• Chechnya: Names of 27 men slaughtered and buried in bloody night revealed as gay purge continues · PinkNews
    The names of 27 people slaughtered in a single night by Chechen authorities have been published.
  • Doctor Who: Jodie Whittaker announced as 13th Doctor | Television
    “She is the first woman to take on the role, playing the 13th Doctor in the BBC1 drama. Whittaker, who rose to fame in ITV’s crime drama Broadchurch, had been touted as one of the contenders. Debate has been whirring over who would play the Doctor ever since Peter Capaldi announced in January that he was leaving the programme.”
  • Stressful experiences can age brain ‘by years’, Alzheimer’s experts hear | Society | The Guardian
    “Stressful life experiences can age the brain by several years, new research suggests. Experts led by a team from Wisconsin University’s school of medicine and public health in the US found that even one major stressful event early in life may have an impact on later brain health.”
  • 142 Behind-The-Scenes Photos Reveal Blade Runner’s Miniature World 
    “A massive gallery of behind-the-scenes Blade Runner slides has been uploaded to the internet, revealing a teeny, tiny world of space blimps and flying cars, all crafted with special care and beautiful attention to detail.”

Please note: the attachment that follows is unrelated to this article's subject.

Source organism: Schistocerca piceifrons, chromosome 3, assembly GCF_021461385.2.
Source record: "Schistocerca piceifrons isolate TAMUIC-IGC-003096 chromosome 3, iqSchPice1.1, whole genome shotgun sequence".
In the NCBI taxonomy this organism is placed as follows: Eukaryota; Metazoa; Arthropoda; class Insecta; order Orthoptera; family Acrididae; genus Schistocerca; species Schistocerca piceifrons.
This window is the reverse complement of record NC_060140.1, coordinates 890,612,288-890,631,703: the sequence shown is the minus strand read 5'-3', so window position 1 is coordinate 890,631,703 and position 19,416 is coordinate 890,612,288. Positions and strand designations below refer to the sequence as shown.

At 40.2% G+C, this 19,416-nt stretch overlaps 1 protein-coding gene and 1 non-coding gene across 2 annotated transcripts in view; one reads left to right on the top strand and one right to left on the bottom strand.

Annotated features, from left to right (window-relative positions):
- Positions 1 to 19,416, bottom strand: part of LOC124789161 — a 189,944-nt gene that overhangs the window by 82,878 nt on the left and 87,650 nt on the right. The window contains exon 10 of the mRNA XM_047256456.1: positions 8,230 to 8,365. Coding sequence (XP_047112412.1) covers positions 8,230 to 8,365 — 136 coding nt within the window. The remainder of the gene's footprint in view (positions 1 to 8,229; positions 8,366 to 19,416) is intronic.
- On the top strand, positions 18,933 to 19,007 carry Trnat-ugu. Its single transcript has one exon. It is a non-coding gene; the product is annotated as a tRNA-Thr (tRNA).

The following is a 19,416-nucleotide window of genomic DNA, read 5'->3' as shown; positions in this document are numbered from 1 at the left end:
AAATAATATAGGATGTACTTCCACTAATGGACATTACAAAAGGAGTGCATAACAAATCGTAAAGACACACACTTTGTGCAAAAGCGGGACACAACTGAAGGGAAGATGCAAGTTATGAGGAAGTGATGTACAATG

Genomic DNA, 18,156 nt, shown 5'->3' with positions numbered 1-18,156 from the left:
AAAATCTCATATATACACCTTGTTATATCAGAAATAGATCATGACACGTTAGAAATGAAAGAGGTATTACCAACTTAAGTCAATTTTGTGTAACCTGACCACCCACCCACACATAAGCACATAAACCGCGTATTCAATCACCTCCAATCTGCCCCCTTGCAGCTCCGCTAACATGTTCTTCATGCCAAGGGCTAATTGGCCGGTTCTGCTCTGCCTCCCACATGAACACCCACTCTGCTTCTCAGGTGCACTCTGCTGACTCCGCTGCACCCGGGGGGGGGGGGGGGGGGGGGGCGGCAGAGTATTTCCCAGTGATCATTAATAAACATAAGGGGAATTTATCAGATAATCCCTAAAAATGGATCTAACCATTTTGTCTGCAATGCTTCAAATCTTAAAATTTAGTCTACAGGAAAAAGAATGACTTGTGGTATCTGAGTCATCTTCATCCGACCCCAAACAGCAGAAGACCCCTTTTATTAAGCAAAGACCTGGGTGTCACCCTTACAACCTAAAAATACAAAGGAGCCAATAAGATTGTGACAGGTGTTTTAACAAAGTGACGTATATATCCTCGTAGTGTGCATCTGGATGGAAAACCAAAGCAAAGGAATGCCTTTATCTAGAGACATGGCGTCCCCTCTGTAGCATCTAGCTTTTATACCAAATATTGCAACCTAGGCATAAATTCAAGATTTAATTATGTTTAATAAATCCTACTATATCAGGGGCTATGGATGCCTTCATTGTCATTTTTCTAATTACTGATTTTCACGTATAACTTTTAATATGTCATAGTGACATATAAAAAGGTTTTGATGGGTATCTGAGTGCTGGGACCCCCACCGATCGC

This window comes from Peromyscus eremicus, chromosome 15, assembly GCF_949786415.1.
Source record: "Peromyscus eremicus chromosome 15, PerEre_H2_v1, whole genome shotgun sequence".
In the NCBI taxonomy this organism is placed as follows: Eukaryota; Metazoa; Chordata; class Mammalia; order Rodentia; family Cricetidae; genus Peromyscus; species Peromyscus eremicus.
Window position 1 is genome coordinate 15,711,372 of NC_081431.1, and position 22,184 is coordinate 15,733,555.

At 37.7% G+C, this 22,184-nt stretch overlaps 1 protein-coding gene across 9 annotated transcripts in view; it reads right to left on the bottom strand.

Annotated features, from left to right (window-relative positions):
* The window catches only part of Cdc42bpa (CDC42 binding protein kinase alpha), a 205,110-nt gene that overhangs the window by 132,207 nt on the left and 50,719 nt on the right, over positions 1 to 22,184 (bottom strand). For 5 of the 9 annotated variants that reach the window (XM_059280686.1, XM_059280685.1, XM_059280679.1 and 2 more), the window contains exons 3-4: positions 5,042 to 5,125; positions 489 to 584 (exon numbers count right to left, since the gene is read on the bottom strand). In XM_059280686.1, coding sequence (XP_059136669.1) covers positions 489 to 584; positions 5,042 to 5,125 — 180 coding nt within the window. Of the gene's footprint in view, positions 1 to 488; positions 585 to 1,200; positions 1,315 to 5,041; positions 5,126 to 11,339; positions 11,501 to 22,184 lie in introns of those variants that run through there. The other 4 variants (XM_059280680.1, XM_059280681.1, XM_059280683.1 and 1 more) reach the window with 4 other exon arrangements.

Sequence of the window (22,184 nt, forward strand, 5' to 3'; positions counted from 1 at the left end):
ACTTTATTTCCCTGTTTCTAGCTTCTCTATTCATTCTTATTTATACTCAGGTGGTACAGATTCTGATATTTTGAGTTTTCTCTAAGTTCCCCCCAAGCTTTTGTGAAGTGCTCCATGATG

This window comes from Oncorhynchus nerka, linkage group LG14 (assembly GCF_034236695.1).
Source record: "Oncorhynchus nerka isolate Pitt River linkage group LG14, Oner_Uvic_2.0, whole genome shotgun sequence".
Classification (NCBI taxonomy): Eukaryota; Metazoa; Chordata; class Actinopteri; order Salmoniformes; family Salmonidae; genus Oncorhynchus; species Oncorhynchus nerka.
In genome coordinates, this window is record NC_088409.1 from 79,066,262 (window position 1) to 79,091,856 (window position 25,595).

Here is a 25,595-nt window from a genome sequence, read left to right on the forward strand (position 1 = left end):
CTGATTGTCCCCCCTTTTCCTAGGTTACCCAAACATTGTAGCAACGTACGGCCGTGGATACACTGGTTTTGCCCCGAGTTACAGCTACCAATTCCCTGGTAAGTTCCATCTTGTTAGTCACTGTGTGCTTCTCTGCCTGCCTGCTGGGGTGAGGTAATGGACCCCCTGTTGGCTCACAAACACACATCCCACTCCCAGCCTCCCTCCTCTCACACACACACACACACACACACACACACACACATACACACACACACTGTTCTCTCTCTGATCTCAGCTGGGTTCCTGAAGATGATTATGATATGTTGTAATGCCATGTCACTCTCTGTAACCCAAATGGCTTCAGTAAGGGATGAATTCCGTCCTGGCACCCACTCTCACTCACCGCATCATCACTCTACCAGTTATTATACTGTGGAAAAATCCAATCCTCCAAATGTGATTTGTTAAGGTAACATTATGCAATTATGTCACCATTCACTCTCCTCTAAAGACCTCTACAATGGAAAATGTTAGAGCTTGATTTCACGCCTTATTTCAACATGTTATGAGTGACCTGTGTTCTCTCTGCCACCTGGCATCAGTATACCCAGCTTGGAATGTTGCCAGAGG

• James Baldwin, The Art of Fiction No. 78
    “Baldwin writes in longhand (“you achieve shorter declarative sentences”) on the standard legal pad, although a large, old Adler electric sits on one end of his desk—a rectangular oak plank with rattan chairs on either side. It is piled with writing utensils and drafts of several works-in-progress: a novel, a play, a scenario, essays on the Atlanta child murders, these last compiled in The Evidence of Things Not Seen. His most recent work includes The Devil Finds Work, an attack on racial bias and fear in the film industry, and a novel, Just Above My Head, which draws on his experiences as a civil-rights activist in the 1960s.”
  • How virtual reality is magical, ridiculous, and not figured out yet
    “First of two parter from Nat
  • Song to Song to Wait, What? — SUSANNAH BRESLIN
    “In the last few years, I’ve seen several Terrence Malick movies: “The Tree of Life,” “To the Wonder,” “Knight of Cups.” In order to enjoy them, one must be open-minded or at least in a Terrence Malick kind of mood. “
  • 7 Correctives on Migration
    “Correcting the skewed and myopic vision of migration which often informs public opinion often seems a hopeless task. When the refusal to grant asylum to several hundred unaccompanied children caught up in Calais is framed as a reaffirmation of national sovereignty, it is tempting to concede defeat. When French authorities decide that a bulldozer is the most effective tool for managing migration, it optimism is difficult. When Germany and Greece agree to slow the already tortuous pace of family reunification, keeping desperate families apart for even longer, it seems futile to continue.”
  • Top 10 Skills With Huge Demand in Future | Born Realist
    “Being competent is very important for standing out in the crowd. Having a set of emotional and intelligence skills along with technical skills is equally important to survive in the future. As digital advancements are taking over the world and some skills expire with time, research suggests that technical skills will be very useful for the emerging industries. In this article we discuss the skills categories required by people who are most likely to start a new job or recruit new employees.”